he'd read the handbook and wisely trained his able 
assistants. The same thing happened when he became 
MIA superintendent: in his second year he helped 
more young men to become Master M Men than all 
the other wards in the stake combined. He'd even 
been asked to speak at the awards banquet, and he'd 
been quite sincere in giving all the credit for this 
remarkable achievement to his officers and teachers. 
It was a tasteful, unselfish tribute. But everyone knew 
that the spark behind such accomplishments came 
from his own burgeoning abilities as an inspiring ad- 

He was the logical choice when a new bishop was 
needed. He had been more anxious than ever in his 
new calling, and after a year of hard work- he had 
come to feel very good indeed about most of his 
programs and people. But just before sacrament 
meeting this Sunday he'd been jarred sharply from 
his mellowing complacency. 

The stake clerk had called, saying he'd received 
Bishop Evans' fast offering report but it hadn't been 
signed. "Why, I'm sure I signed it," answered the 
bishop, "but perhaps I'm confusing it with some 
other report." The clerk indicated he could drop by 
before sacrament meeting, and the bishop was in his 
office waiting when he arrived. But when the unsigned 
report was brought out and laid before him, Bishop 
Evans smiled and looked up at the clerk. 

"But, Brother Clark, this isn't my report that's 
unsigned. This is Bishop Hardy's." Then the bishop's 
eyes rested upon the amount set down on the report. 
He blinked and looked again. 

"But, wait a minute. I can't believe this is all fast 
offerings on this report. Why, that's nearly three 
times as much as I've reported. I guess Bishop 
Hardy has doubled up several months' fast offerings." 

"No," said the stake clerk, "Bishop Hardy's ward 
always raises about that amount lately. He's been 
mighty proud of the way his people have been re- 
sponding to his encouragement that they fast properly 
and then make their contributions. Maybe that's 
the key. But he's also been trying something new 
as far as making fast offering collections." 

"Something new?" But the bishop didn't have time 
to hear more. It was time for him to go to the chapel 

for the start of sacrament meeting. 

* * * # 

Several nights later Bishop Evans and his second 
counselor entered Bishop Hardy's office and sat down 
across the wide table from him. As always, there 
was a pleasant exchange, brief remarks that involved 
their two neighboring wards. But finally Bishop 
Evans leaned forward, his expression showing a slight 
frown as he spoke: 

"You know, Bishop Hardy, I asked you to find some 
time for us for just one reason. Last Sunday I acci- 
dentally saw your fast offering report. I've told 
Brother Tanner here the figure I saw. Neither of 
us can understand how it can be so much higher than 
ours, especially when our ward has about twenty 
families more than yours. So, as we've talked about 
it, I suggested we just sit down and have you tell 
us what you've done that apparently we haven't been 
doing. We'd like very much to know." 

Bishop Hardy couldn't help but admire the man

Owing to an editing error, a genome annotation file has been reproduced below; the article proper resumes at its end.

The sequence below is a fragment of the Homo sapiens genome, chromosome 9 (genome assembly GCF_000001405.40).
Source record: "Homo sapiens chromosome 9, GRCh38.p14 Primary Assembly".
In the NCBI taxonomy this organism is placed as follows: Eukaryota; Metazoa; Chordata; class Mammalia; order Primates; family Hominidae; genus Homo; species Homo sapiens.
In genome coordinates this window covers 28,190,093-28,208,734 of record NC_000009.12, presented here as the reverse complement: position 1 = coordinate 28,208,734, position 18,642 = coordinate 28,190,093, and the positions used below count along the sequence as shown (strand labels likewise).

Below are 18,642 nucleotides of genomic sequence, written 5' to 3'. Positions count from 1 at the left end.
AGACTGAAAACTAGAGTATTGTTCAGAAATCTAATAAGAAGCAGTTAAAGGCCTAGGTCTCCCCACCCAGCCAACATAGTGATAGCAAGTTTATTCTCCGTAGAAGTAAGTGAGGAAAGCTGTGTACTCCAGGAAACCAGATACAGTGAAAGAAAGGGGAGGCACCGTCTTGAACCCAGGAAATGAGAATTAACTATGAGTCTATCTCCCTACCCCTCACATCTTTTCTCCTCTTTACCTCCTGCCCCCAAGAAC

who sat before him. He had qualities of greatness, 
for here he was frankly asking advice. It was up- 
lifting to see him note such concern. He warmed 
to the request. 

"Well, I think I used to take fasting for granted. It 
didn't seem to be one of those things we had to get 
out and push. But perhaps you'll remember the 
encouragement the Church gave us a couple of years 
ago to help everyone understand just what fasting 
and fast offerings were all about. As I recall, they 
called it 'The Law of- the Fast.' " 

He noted that he held the attention of the two 
men who faced him, as he went on: 

"I thought we had done a pretty good job getting 
this message across. We used the flip-chart presenta- 
tion with our leadership, had an entire sacrament 
meeting on it, even sent out a special letter. And it's 
true, interest in fasting and fast offerings did seem 
to pick up. But only for a while. A look at our 
records proved that we were soon back down to where 


Improvement Era 

in the Handbook 

we'd been." He smiled and looked at them both. 
"About where you are now, I'd guess, if you say 
you're collecting a third as much as we. Because 
that's what happened all right: we've tried something 
new, and it's tripled the monthly total." 

"Just what is this 'something new'?" 

"First, let me tell you what motivated me to try it. 
After all that work on 'The Law of the Fast,' seeing 
the increase in fast offerings and then the ultimate 
slipping back, I'd become very aware that my people 
could be doing much more than they were in regard 
to fasting." 

He leaned forward in his chair, still looking from 
one to the other. 

"At our last tithing settlement I quickly saw how 
much each family had paid out as fast offerings. I 
was more than a little surprised! Some of our most 
active families were down on the records as having 
paid three or four dollars for the entire year. I was 
surprised and I didn't attempt to hide it." He paused 
for emphasis. "I asked them— full tithe payers— why 
they'd contributed so little in fast offerings. In al- 
most every case I got the same weak answer: they 
were always forgetting to include it in their tithing 
check— they were rarely in when the deacons came 
around— they'd meant to make it up but never gotten 
around to it. 

"Finally, I called a meeting of all those involved 
in fast offerings: my second counselor, the clerk, the 
Aaronic Priesthood— Youth general secretary, and our 
two deacons presidents, along with the advisers. We 
really had a session; we went over every name in the 
ward. I discovered, to my chagrin, that many families 
had no envelopes. They'd told the deacons they'd 
include fast offerings in their tithing checks. Yet 
these were the same families who ended up with 
almost no fast offerings paid for the entire year.